Reading Can Change Lives. #OxReadingSpree (bit late sorry)

I went to the Oxford Reading Spree. I have to say it was wonderful. It was a completely joyous event. An event built from passion, from a collective passion that reading is the most important thing we do in schools and that Reading can change lives. In the course of the day I heard loud and clear the need for children to read and be exposed to challenging texts (I think I may have said it myself) and the power of Reading to open doors to understanding and knowledge.

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Summary of my presentation from #oxreadingspree

I had never been to Oxford before. Lots of committed professionals gave up their time on a weekend to further their understanding of Reading and to share a common passion for books. Oxford was actually swimming with professionals doing just that both at the Spree and ResearchEDlang. That we have teachers who  have that commitment to their  profession and to developing their knowledge and understanding of the job makes me very proud. The Day was full of brilliance.

@MaryMyatt and her commitment to push all readers with amazing, challenging books.

@Andrew_Moffat was both funny and compassionate on the power of great books to challenge thinking and to explore equality. He cost me a significant amount of money in his brilliant recommendations,

@Mat_at_Brookes. On digging deeper into picturebooks. and in particular IMO one of the best picturebooks that came out last year. Anybody who shared  Sanna’s The Journey with Mat at the Spree will understand what an amazing book it is for developing an understanding of the plight of refugees. It makes its themes instantly accessible to younger readers, yet has a truly powerful emotional core.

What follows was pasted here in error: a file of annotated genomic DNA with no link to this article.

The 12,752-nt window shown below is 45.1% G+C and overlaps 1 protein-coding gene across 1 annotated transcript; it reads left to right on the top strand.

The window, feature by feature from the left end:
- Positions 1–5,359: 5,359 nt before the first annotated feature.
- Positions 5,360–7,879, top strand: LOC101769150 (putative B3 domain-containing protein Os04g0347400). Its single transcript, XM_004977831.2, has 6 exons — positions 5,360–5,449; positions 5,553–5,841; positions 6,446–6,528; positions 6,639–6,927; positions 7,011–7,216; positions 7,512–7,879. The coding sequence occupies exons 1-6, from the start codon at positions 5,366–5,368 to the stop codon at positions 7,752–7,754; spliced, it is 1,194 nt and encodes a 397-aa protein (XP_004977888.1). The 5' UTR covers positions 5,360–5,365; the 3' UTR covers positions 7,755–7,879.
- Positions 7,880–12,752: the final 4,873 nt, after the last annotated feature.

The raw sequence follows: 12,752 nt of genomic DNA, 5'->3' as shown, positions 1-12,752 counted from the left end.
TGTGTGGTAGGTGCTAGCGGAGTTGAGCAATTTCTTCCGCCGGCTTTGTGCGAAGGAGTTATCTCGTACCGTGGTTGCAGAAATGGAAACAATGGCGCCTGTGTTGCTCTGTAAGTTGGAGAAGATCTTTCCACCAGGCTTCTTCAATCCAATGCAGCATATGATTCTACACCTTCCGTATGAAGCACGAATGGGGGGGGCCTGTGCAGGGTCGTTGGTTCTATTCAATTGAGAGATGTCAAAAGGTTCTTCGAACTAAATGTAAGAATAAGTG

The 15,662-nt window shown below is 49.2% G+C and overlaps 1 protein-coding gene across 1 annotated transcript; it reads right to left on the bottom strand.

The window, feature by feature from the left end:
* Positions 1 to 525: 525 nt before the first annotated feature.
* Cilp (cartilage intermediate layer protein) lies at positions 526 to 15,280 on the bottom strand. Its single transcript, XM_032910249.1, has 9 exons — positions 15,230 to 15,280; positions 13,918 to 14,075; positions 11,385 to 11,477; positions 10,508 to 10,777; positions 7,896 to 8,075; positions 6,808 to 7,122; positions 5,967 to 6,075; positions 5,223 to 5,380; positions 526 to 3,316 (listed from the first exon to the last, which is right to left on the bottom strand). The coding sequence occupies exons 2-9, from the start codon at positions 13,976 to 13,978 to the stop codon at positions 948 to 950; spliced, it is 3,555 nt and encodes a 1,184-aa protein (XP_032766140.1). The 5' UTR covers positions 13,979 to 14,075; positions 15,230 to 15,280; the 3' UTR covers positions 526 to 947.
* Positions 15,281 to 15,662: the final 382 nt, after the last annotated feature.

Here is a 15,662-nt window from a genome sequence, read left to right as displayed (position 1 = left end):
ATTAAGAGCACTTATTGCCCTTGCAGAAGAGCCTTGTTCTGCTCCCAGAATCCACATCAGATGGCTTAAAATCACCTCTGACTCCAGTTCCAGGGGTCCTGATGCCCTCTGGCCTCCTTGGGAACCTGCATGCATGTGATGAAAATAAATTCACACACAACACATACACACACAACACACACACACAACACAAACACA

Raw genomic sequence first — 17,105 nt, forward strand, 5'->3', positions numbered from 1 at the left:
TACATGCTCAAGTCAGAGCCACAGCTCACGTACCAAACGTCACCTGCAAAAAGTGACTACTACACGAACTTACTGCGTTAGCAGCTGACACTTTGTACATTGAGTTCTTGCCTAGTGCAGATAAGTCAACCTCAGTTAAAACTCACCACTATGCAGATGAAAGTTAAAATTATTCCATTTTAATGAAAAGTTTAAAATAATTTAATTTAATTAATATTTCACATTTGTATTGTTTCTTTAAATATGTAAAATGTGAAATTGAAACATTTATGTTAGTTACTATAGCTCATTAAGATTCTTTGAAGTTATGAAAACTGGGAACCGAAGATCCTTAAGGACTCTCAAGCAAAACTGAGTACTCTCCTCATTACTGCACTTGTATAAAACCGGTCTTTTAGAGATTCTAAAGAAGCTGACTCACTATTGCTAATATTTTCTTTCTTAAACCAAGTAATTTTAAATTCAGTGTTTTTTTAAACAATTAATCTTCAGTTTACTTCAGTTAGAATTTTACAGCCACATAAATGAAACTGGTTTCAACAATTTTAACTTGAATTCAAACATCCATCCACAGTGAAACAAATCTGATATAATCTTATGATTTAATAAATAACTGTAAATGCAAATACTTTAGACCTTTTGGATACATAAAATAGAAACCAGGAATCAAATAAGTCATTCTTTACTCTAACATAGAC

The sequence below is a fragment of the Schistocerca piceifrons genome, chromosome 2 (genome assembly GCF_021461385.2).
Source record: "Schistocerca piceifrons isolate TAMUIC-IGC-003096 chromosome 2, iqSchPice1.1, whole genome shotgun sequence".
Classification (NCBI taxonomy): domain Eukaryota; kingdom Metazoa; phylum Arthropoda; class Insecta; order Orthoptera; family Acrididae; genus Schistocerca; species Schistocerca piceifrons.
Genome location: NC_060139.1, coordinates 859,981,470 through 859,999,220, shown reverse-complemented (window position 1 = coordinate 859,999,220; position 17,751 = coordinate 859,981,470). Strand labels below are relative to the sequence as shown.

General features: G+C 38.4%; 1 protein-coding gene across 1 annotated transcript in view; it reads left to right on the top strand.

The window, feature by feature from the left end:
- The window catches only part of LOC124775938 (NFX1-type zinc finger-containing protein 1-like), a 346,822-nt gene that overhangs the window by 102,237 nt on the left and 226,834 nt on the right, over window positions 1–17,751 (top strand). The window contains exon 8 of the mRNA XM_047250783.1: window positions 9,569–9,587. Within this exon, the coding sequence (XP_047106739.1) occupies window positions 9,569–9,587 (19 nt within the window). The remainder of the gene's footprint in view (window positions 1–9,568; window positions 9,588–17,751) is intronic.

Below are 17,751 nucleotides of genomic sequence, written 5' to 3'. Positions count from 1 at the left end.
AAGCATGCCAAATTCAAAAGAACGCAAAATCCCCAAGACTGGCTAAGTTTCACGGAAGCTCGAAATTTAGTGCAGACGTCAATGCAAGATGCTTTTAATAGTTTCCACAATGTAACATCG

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The Journey by Francesca Sanna

I then missed lots of other fantastic people doing workshops such as @templarwilson and @rapclassroom. but that was because I got the honour of interviewing @PiersTorday. I did my best Parkinson and let him do the talking. It was fab and insightful into the writing process. I was blown away that his first book went through 14 drafts. Equally important was how life experiences and our reading journey  impact on how we write. This confirmed that unwritten rule for me that to get great writers we need great readers,

I crept in late to Mini Grey’s session with a plateful of the best grub ever. Curled up sandwiches this was not. To see Mini sharing both her passion for creative books and the brilliance of Paper-craft was fantastic. Again to get an authors insight into their process was a fantastic privilege

@nickswarb then shared with us the importance of parents in supporting reading, and the best Kylie joke.

@GalwayMr Opened his heart to us discussing  that “Reading is a many Splendoured thing. He enthused about the importance and power of poetry and made us all cry, well me anyway.

That left @marygtroche to round-up a brilliant day by sharing the importance of making room to explore texts and develop thinking around them. She was also brilliantly funny.

Overall the day was an absolute joy Thanks @EdFinch for a day that reaffirmed my belief in the importance of making children real readers.

 

 

As @Alibrarylady tweeted  following the “debate”

“Catching up on reading debate Learning how to read is different to becoming a ‘reader’. I think concentrated on the latter”

I would wholeheartedly agree with this I came away from an amazing day of learning with a fire in my belly to make the children not just able to read but to be readers. That’s what the Spree was about, the importance of reading and power of books to open up a child’s mind and heart.

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